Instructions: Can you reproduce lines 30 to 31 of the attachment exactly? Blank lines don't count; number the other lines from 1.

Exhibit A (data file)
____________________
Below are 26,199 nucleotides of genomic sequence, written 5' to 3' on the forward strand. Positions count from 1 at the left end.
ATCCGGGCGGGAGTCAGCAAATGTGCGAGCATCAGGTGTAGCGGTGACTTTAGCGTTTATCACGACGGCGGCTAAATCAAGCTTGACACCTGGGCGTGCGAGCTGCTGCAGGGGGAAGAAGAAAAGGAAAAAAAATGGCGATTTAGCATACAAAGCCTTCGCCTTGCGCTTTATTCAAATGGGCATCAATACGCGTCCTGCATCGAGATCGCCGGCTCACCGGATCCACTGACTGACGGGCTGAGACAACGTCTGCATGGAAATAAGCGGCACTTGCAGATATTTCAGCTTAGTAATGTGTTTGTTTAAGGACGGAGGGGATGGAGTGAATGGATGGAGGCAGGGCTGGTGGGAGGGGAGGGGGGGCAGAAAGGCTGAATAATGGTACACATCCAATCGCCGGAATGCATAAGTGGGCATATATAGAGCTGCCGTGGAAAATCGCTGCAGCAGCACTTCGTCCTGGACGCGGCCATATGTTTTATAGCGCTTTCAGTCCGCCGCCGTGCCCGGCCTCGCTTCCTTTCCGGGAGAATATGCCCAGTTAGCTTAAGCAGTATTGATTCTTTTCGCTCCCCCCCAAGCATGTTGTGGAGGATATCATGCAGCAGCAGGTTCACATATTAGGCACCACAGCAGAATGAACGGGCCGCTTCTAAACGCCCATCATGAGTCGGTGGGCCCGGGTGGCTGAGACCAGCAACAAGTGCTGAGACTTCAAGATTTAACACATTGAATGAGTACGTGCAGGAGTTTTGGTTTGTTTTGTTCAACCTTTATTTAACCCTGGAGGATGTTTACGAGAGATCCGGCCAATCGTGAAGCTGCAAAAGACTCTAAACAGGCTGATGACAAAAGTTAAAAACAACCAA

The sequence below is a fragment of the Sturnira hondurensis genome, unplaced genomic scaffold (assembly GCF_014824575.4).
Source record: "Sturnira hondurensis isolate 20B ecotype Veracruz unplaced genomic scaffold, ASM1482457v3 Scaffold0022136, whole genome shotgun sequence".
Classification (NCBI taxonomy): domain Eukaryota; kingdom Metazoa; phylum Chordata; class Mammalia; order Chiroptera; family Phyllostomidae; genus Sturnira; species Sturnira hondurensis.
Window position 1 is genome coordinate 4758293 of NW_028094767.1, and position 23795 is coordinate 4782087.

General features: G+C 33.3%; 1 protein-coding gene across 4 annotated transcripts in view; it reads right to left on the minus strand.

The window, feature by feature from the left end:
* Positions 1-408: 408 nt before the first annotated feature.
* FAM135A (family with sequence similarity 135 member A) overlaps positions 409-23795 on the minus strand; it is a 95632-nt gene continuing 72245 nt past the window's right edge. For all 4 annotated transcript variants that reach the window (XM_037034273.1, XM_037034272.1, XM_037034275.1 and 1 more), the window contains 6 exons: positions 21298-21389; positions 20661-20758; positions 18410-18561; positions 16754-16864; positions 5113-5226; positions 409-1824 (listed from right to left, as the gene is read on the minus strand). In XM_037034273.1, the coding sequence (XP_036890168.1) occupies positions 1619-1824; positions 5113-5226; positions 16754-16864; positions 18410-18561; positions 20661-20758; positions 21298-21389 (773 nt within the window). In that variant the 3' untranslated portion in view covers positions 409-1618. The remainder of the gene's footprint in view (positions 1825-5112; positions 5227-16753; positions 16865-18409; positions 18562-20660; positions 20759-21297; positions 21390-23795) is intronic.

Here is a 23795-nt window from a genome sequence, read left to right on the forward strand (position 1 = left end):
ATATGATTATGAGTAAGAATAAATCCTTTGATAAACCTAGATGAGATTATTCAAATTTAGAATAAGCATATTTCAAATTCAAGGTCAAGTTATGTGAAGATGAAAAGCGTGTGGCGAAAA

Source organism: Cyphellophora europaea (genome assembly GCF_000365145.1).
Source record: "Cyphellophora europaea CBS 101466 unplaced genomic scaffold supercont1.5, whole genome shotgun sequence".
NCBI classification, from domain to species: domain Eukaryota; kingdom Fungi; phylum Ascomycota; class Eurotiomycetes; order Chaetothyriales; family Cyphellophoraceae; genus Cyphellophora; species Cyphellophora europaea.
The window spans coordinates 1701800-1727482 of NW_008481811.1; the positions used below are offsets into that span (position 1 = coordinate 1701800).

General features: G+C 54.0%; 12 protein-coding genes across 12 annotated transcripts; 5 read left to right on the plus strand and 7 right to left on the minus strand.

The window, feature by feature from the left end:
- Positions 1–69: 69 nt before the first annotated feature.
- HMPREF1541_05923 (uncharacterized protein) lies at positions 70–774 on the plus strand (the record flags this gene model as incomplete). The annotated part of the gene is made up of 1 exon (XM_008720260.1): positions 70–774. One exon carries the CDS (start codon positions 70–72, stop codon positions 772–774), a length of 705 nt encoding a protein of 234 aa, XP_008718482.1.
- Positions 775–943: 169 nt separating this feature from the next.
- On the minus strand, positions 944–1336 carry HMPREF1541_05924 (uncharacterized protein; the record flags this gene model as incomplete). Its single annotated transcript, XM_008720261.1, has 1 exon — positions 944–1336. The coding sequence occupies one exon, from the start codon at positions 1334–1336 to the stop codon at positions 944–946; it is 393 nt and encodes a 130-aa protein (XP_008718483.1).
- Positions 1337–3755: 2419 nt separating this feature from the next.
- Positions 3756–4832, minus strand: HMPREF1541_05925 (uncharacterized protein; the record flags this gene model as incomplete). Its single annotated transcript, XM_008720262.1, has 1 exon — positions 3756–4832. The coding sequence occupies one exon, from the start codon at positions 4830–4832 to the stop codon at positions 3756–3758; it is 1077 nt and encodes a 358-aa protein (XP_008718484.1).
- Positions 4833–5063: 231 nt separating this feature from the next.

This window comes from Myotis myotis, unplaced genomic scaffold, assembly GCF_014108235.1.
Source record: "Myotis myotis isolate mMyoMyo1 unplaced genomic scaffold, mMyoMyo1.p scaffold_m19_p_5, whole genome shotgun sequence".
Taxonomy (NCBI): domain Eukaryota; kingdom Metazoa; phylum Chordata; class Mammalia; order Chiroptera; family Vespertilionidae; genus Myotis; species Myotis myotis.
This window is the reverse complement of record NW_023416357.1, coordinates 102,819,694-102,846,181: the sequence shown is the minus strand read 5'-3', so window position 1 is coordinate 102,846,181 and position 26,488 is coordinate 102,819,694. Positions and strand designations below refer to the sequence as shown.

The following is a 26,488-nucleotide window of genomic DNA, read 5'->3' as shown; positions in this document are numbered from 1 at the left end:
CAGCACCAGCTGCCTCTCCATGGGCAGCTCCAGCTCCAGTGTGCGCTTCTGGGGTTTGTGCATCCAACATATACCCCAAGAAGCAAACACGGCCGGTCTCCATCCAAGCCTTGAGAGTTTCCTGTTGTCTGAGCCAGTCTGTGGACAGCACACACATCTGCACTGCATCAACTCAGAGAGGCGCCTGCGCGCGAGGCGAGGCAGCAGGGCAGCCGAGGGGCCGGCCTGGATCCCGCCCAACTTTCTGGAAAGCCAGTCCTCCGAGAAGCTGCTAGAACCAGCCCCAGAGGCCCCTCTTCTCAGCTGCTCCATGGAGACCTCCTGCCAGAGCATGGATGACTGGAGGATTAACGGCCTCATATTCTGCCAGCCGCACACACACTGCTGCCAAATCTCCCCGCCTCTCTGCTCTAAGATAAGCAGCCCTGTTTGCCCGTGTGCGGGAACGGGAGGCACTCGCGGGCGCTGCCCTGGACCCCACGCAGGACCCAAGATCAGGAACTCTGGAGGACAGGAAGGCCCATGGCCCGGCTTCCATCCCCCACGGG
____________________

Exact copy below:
The following is a 26,488-nucleotide window of genomic DNA, read 5'->3' as shown; positions in this document are numbered from 1 at the left end:
CAGCACCAGCTGCCTCTCCATGGGCAGCTCCAGCTCCAGTGTGCGCTTCTGGGGTTTGTGCATCCAACATATACCCCAAGAAGCAAACACGGCCGGTCTCCATCCAAGCCTTGAGAGTTTCCTGTTGTCTGAGCCAGTCTGTGGACAGCACACACATCTGCACTGCATCAACTCAGAGAGGCGCCTGCGCGCGAGGCGAGGCAGCAGGGCAGCCGAGGGGCCGGCCTGGATCCCGCCCAACTTTCTGGAAAGCCAGTCCTCCGAGAAGCTGCTAGAACCAGCCCCAGAGGCCCCTCTTCTCAGCTGCTCCATGGAGACCTCCTGCCAGAGCATGGATGACTGGAGGATTAACGGCCTCATATTCTGCCAGCCGCACACACACTGCTGCCAAATCTCCCCGCCTCTCTGCTCTAAGATAAGCAGCCCTGTTTGCCCGTGTGCGGGAACGGGAGGCACTCGCGGGCGCTGCCCTGGACCCCACGCAGGACCCAAGATCAGGAACTCTGGAGGACAGGAAGGCCCATGGCCCGGCTTCCATCCCCCACGGG